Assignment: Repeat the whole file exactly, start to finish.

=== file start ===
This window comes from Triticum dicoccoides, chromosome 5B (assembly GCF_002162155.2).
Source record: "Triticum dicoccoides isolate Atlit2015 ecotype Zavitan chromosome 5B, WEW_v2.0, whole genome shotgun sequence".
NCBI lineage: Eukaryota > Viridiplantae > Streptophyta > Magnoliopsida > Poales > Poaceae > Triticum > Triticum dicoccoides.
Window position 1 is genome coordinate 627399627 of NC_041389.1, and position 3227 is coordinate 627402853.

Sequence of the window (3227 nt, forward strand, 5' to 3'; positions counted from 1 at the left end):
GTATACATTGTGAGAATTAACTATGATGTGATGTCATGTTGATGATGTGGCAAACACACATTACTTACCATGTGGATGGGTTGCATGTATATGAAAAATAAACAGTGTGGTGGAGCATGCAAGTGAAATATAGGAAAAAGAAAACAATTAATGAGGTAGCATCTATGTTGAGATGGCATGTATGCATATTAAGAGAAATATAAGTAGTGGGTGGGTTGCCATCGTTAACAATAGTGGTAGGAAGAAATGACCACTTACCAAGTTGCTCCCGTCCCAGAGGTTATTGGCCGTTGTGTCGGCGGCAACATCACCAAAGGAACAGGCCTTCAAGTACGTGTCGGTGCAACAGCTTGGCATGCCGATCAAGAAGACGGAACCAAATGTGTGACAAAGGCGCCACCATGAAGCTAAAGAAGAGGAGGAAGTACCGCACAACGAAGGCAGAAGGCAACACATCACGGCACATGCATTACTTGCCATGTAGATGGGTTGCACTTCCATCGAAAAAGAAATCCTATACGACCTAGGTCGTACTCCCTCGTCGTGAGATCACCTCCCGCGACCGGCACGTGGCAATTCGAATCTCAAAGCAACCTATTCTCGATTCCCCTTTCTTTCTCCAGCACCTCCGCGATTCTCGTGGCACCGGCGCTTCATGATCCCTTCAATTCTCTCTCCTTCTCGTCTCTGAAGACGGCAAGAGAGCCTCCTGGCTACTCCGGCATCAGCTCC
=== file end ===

This window comes from Triticum dicoccoides, chromosome 5B (assembly GCF_002162155.2).
Source record: "Triticum dicoccoides isolate Atlit2015 ecotype Zavitan chromosome 5B, WEW_v2.0, whole genome shotgun sequence".
NCBI lineage: Eukaryota > Viridiplantae > Streptophyta > Magnoliopsida > Poales > Poaceae > Triticum > Triticum dicoccoides.
Window position 1 is genome coordinate 627399627 of NC_041389.1, and position 3227 is coordinate 627402853.

Sequence of the window (3227 nt, forward strand, 5' to 3'; positions counted from 1 at the left end):
GTATACATTGTGAGAATTAACTATGATGTGATGTCATGTTGATGATGTGGCAAACACACATTACTTACCATGTGGATGGGTTGCATGTATATGAAAAATAAACAGTGTGGTGGAGCATGCAAGTGAAATATAGGAAAAAGAAAACAATTAATGAGGTAGCATCTATGTTGAGATGGCATGTATGCATATTAAGAGAAATATAAGTAGTGGGTGGGTTGCCATCGTTAACAATAGTGGTAGGAAGAAATGACCACTTACCAAGTTGCTCCCGTCCCAGAGGTTATTGGCCGTTGTGTCGGCGGCAACATCACCAAAGGAACAGGCCTTCAAGTACGTGTCGGTGCAACAGCTTGGCATGCCGATCAAGAAGACGGAACCAAATGTGTGACAAAGGCGCCACCATGAAGCTAAAGAAGAGGAGGAAGTACCGCACAACGAAGGCAGAAGGCAACACATCACGGCACATGCATTACTTGCCATGTAGATGGGTTGCACTTCCATCGAAAAAGAAATCCTATACGACCTAGGTCGTACTCCCTCGTCGTGAGATCACCTCCCGCGACCGGCACGTGGCAATTCGAATCTCAAAGCAACCTATTCTCGATTCCCCTTTCTTTCTCCAGCACCTCCGCGATTCTCGTGGCACCGGCGCTTCATGATCCCTTCAATTCTCTCTCCTTCTCGTCTCTGAAGACGGCAAGAGAGCCTCCTGGCTACTCCGGCATCAGCTCC